But hold the phone. Now things are getting really subtle, and there’s no way I would ask this of an Econ 102 class (except maybe on a bonus question on an exam). The way you model this kind of thing, is that you say over time, the Aggregate Supply curve shifts left, because producers expect general price inflation. Thus, to induce producers to be willing to supply a given quantity, over time the market price has to go up. (That’s what it means for the AS curve to shift left over time.)

So in this context, the Fed needs to keep the AD curve moving to the right consistently, in order to keep real output constant. Because AS shifts left and AD shifts right, prices obviously go up. Finally, if for some reason the Fed falls down on the job, and AD doesn’t shift as much as people thought, then you’d see real output drop while prices would raise at a slower rate than before.

THIS is really what Noah has in mind. But it’s interesting that this is actually a story about Aggregate Supply, and it depends crucially on expectations. That doesn’t make it wrong, but it sure as heck means that things are a lot more complicated than, “People aren’t spending enough, prices are falling, this is a demand shock, you conservatives are idiots.”

6 Responses to “Calling Noah Smith’s Bluff on Demand- Versus Supply-Side Recessions”

  1. AP Lerner says:

    “OK, the latest data show that since early 2008, prices are now higher and real GDP is lower.”

    What’s funny is the flaw in your analysis is you base your conclusion on an aggregate, yet you claim to disdain aggregates. Which prices are higher? If you look under the hood, you know, beyond the aggregates, it’s pretty clear domestic prices, like wages, services, etc, you know, prices that actually matter, are disinflating at best, deflating in some cases. To claim ‘prices are now higher’ based off an aggregate is not only bad analysis, it’s contradicting what you claim to stand for.

    This looks to me another example of confirmation bias.

    • Bob Roddis says:

      Does this mean that from now on, all MMTers will provide a victim by victim/beneficiary by beneficiary account of the extra-judicial thefts that result from their nefarious schemes which, at best, are intended to cure a problem (lack of “aggregate demand”) that does not exist?

    • Rick Hull says:

      It seems to me to be rather a case of refuting a position on its own grounds, rather than a critique from an “outside” perspective.

    • Bob Murphy says:

      AP, jeez Louise man, cut me some slack. I am in a running argument with Keynesians saying they are just focused on aggregates and are missing problems with the capital structure. So Karl Smith and Daniel Kuehn come back and say, “What are you talking about Bob? We Keynesians don’t just focus on aggregates.”

      So I grab Noah Smith, who is just focusing on aggregates and talking about “the price level.” Since I bring him up, I point out that even on his own terms, this is a supply-side recession. (FWIW, in an email Noah said that he teaches it to his Econ 102 class as a model in growth rates, not levels.)

      Noah’s graph has “Price Level” on the y-axis, and that was the argument he was using to blow up the anti-Keynesians. So of course to show that I think his argument is invalid, I would use “the price level” in response.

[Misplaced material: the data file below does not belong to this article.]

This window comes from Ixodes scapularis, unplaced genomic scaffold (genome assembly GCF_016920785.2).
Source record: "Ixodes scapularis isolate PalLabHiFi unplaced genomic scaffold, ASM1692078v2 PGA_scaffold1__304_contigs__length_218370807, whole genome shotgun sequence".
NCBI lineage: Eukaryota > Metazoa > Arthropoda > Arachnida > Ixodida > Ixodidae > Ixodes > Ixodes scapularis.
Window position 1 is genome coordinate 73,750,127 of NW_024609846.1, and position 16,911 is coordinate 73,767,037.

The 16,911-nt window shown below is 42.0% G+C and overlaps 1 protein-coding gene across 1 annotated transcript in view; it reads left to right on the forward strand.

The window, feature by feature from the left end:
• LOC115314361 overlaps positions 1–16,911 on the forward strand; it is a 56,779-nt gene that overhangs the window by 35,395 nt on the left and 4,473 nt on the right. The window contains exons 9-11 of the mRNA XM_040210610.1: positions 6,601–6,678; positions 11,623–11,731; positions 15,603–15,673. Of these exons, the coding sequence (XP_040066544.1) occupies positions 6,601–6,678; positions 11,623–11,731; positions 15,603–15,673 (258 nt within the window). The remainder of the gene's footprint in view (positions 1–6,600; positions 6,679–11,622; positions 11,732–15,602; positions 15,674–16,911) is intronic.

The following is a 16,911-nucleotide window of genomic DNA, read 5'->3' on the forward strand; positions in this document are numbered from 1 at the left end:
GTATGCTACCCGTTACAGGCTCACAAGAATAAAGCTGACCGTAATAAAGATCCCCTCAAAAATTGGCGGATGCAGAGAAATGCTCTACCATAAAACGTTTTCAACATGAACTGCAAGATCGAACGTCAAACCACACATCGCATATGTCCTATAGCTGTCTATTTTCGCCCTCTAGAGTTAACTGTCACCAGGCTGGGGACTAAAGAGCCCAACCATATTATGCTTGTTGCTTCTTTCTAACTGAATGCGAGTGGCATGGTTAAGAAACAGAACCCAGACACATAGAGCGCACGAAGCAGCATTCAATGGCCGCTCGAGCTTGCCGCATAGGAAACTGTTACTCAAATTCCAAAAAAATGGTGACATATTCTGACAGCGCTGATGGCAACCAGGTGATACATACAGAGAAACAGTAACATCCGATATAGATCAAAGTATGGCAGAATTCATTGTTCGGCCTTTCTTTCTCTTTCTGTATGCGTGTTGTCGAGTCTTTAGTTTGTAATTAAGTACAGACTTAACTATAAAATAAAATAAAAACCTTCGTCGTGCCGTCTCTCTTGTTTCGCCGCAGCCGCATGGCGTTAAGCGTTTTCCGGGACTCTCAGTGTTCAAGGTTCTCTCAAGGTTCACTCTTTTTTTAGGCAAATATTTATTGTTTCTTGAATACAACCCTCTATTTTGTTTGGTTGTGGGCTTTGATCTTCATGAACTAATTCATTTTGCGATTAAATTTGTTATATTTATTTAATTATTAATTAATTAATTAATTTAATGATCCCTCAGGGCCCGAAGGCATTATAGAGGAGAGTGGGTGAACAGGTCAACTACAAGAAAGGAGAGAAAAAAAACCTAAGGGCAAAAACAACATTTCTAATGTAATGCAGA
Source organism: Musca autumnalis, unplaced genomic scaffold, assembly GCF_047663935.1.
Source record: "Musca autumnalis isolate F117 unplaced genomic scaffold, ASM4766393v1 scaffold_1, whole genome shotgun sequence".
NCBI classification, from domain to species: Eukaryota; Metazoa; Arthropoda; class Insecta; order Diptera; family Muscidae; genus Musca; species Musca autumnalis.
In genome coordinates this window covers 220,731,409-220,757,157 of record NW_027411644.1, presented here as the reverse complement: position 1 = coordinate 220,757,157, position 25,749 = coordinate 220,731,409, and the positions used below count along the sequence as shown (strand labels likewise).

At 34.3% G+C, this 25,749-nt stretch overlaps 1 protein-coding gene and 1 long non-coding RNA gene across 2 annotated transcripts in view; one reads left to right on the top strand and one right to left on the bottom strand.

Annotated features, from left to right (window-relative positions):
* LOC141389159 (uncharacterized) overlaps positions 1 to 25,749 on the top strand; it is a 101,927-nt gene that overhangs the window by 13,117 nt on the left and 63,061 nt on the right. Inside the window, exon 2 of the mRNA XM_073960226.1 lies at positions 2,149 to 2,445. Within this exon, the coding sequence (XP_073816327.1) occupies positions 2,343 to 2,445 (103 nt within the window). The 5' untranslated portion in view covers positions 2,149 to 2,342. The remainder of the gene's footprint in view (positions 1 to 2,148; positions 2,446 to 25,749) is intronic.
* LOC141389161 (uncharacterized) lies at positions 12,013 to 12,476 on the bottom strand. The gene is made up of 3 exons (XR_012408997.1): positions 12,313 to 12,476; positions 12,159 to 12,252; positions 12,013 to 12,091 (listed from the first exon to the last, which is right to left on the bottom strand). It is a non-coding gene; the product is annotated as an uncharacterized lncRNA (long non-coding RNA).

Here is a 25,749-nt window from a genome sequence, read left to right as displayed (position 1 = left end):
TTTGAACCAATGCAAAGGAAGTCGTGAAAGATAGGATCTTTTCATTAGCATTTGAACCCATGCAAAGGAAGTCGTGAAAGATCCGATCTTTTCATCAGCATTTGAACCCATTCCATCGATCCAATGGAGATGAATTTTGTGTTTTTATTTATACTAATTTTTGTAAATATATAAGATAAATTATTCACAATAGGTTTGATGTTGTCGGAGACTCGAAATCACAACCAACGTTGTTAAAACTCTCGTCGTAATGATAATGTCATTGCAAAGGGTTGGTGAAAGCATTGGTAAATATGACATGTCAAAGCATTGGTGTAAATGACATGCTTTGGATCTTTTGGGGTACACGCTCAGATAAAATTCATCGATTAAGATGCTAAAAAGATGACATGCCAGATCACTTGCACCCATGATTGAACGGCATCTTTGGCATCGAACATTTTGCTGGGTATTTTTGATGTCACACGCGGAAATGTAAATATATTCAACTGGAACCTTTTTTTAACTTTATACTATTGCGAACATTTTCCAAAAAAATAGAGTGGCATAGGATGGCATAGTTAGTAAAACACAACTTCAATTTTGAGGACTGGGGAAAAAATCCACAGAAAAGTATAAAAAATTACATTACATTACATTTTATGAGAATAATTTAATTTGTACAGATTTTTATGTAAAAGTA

• AP Lerner says:

        Ok, I’m probably guilty of not having all the appropriate information and data available to me since I am not involved, nor interested in getting involved in the ‘running argument with Keynesians saying they are just focused on aggregates and are missing problems with the capital structure’ since to me, neither ideology has much understanding of capital structure (especially bank capital structure)


        Noah’s does in fact have price level on his graph. But you use CPI on yours. Why? Was Noah using CPI on the y-axis? Not sure, but as far as I can tell, no. What if you plugged a housing price level into his graph? Or automobile? Or investment banking fees? I guess my point is, I’m surprised you used an aggregate index, like CPI, to prove your point since you have such a disdain and routinely criticize aggregates. But I guess since it conveniently matched your conclusion, this was a good time to us it? Not sure. That’s why it feels like a confirmation bias to me

        Anyhow, slack has been given 🙂

  2. Rob says:

    “Yet that was part of my gnome story–in a world where real output is crashing because of structural factors, people might freak out and demand higher cash balances”

    I had missed this sentence in your original article since I had thought the point you were trying to make was that for supply-side shock any stimulative measure would be counter-productive.

    Given this knock-on demand side shock I think many supporters of MET would say that an increase in the money supply would be needed even though the initial shock was supply side.

    All bets may be off in the gnome-situation – so taking a less dramatic situation, a supply-shock that causes a 10% fall in productivity, leads to some panic and a 20% drop in aggregate demand. Assuming sticky-prices then even though the supply-shock is itself inflationary an increase in the money supply would also be needed to prevent underemployment of resources following the demand-side shock.

    I know that Rothbardian Austrians would see this analysis as deeply flawed and would challenge the validity of the “sticky prices assumption” and the neutral effects of the money-supply increase, but I don’t think anyone could dispute the logic from an equilibrium perspective.